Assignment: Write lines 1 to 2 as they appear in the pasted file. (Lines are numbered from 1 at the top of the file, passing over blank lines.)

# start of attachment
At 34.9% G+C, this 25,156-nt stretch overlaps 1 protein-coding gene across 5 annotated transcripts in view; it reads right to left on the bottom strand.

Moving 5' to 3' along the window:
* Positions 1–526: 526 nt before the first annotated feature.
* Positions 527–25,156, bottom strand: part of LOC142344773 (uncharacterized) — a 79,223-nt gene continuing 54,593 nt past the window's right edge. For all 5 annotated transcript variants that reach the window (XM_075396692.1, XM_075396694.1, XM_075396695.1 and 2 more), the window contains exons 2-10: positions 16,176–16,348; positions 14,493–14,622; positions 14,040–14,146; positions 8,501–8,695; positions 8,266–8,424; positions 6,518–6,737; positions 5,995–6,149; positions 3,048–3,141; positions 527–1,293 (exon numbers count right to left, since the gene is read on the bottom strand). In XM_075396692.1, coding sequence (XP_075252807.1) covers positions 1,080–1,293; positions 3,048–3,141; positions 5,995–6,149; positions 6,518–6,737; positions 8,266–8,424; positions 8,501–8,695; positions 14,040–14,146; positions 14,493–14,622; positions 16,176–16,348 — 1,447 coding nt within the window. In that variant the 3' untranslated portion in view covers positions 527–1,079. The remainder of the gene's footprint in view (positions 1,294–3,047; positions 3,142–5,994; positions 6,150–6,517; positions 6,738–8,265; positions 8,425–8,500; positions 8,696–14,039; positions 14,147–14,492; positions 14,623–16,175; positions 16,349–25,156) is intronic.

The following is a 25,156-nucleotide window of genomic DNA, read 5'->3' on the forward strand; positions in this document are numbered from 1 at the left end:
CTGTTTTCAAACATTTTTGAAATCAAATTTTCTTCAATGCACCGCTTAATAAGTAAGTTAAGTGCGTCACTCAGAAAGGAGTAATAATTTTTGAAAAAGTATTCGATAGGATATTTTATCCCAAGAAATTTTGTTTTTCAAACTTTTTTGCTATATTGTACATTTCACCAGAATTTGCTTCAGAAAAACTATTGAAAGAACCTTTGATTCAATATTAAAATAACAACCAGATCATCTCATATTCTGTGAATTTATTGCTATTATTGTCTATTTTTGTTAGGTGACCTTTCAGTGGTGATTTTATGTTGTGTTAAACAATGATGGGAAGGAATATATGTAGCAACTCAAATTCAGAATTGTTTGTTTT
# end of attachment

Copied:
At 34.9% G+C, this 25,156-nt stretch overlaps 1 protein-coding gene across 5 annotated transcripts in view; it reads right to left on the bottom strand.

Moving 5' to 3' along the window: